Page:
I slightly prefer the more direct, streamlined Fighting The World version from 1987 (which used the same narration but re-recorded and rearranged the rest of the song) but the original has its own appeal. It almost sounds like a metallized take on classic Kansas with Adams’ soaring vocals and Ross The Boss’ bluesier guitar solo. And best of all it has a longer, more epic atmosphere with the “Tree Of Woe” vibe that characterized the band’s early work. It’s a must-hear and a must-have rarity for any Manowar fan. This is the music God has sent.
The acrimonious split with original drummer Bun E. Carlos in 2010 was a disappointingly sour turn of events in the 27-year saga of Cheap Trick. But on 2016’s Bang Zoom Crazy… Hello, their first release without him, his absence isn’t felt too keenly. The album rocks and pops with a warm, vintage sound and Robin Zander’s wonderful voice seems impervious to the passage of time. But the chemistry is undeniably altered. Their old biting quirkiness is missing and this is fairly slick stuff, like a souped-up version of the poppier Lap Of Luxury/Busted era, with by-the-numbers lyrics and happy strumming in place of decent riffs. That said, it’s a fun album with a perky spirit and, although the ideas gradually dry up as the album progresses, there are a few songs that fans will enjoy: driving opener Heart On The Line, the sparkling No Direction Home, glammy stomper Blood Red Lips and jangly ballad Sing My Blues Away. But the album’s saving grace, and the song that keeps me coming back for more, is the ghostly When I Wake Up Tomorrow. Overall, it’s not destined to go down in history as a classic, but its definitely one of their more enjoyable modern releases. And the band do sound like they’re having a good time. They don’t seem to miss Bun E., and this is solid enough that you probably won’t either. But he must have been the guy coming up with the album titles because Bang Zoom Crazy… Hello?
Secret Treaties is the last and best of the so-called “black-and-white” trilogy of albums that kicked off Blue Öyster Cult’s career: a trio of mysterious, monochrome-covered rock albums that peaked with this 1974 release. It’s dark, esoteric and also a bit of a hoot. It’s an album of parodic garage-rock horror reminiscent of Alice Cooper’s Killer, full of psychedelic monster mashes like Career Of Evil, the oddly cute Cagey Cretins and the seismic, psychotic Harvester Of Eyes. And those aren’t even the best tracks. Overdriven boogie rocker ME262 puts you in the pilot’s seat of a Junkers Jumo 004 (“Hitler’s on the phone from Berlin, he’s gonna make you a star”) and Dominance And Submission has a superb, swinging groove, an unforgettable climax (“radios appear”) and some creepy interjections from Charles The Grinning Boy… “it will be time”. But the album truly peaks with its closing tracks, Flaming Telepaths and Astronomy. Both are grand, magnificent masterpieces with affecting muscianship and beautifully cryptic imagery. Astronomy in particular is a complete head-scratcher. I’d love to know what “the nexus of the crisis, the origin of storms” really means but then… I feel like not knowing is kind of the point. And the reason Secret Treaties remains so eternally fascinating and alluring.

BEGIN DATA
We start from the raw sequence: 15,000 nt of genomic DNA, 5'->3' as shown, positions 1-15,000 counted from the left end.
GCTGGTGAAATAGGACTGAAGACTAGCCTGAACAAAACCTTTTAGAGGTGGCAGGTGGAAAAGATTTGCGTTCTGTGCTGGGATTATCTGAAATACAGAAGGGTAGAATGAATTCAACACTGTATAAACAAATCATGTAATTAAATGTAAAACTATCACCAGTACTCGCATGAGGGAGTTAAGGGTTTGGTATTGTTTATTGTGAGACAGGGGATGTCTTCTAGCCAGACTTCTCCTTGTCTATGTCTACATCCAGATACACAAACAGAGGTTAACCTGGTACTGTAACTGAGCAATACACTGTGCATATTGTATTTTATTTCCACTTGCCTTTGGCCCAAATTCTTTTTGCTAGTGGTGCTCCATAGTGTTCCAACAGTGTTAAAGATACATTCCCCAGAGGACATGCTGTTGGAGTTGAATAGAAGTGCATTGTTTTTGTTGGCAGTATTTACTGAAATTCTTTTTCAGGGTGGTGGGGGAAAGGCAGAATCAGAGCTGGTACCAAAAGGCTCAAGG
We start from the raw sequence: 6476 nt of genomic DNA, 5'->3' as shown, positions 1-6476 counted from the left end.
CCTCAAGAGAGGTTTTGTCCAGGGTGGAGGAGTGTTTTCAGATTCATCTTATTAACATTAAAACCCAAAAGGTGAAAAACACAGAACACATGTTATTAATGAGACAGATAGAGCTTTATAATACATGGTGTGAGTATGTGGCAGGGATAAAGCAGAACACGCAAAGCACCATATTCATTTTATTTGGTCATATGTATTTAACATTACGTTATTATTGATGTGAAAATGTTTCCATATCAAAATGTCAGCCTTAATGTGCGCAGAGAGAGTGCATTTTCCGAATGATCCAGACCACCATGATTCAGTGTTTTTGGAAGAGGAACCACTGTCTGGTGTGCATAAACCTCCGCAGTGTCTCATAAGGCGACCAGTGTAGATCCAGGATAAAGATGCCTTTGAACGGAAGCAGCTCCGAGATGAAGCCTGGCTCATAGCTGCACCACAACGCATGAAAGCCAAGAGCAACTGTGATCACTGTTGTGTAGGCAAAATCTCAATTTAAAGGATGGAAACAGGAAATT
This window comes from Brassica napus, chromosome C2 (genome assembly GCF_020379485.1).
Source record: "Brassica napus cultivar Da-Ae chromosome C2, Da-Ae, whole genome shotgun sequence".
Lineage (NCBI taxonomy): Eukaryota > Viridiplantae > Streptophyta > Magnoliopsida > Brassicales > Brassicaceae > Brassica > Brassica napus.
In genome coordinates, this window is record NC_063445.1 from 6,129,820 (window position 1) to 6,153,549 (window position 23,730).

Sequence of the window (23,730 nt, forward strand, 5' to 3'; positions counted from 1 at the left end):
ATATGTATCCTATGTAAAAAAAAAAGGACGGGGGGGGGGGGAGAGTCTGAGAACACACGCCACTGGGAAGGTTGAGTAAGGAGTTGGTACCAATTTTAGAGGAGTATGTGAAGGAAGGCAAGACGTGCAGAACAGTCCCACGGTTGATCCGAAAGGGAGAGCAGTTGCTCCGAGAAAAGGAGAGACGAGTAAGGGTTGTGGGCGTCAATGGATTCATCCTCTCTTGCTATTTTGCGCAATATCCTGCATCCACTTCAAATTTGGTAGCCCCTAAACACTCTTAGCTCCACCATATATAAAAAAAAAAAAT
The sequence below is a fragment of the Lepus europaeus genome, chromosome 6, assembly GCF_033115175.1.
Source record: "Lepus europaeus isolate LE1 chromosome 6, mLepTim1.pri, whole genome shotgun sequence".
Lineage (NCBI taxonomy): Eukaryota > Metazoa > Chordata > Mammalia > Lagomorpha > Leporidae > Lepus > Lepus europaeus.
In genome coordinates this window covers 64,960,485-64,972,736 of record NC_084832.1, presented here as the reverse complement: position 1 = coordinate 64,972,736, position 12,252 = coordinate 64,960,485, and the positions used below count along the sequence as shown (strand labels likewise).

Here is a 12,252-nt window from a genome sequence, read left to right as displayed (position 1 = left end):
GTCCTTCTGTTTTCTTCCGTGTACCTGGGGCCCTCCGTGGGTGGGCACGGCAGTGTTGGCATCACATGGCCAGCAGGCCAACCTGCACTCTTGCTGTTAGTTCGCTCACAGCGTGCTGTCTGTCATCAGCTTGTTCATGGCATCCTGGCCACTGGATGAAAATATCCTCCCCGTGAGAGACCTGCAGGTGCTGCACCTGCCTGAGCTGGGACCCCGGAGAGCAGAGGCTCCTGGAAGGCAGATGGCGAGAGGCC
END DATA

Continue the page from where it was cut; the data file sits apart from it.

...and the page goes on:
Sad news today with the passing of Rush’s Neil Peart. On Facebook and Twitter I posted the track Afterimage as a tribute. It sprung to mind due to its themes of grief and loss… and because 80s Rush rules! But let’s have a song from another era here.
Ghost Rider is one of my favourite tunes of the band’s later work. Written as Rush were returning to action following Peart’s hiatus due to deaths in his family, it’s one of their most moving and emotive songs. The Canadians take to the open road with a breezy, motoring groove and a shifting landscape of layered guitars. Peart’s lyrics are searching and evocative and vocalist Geddy Lee responds with taste and feeling. But, as always, the engine driving the whole thing is Peart’s classy and dynamic drum performance. R.I.P Neil.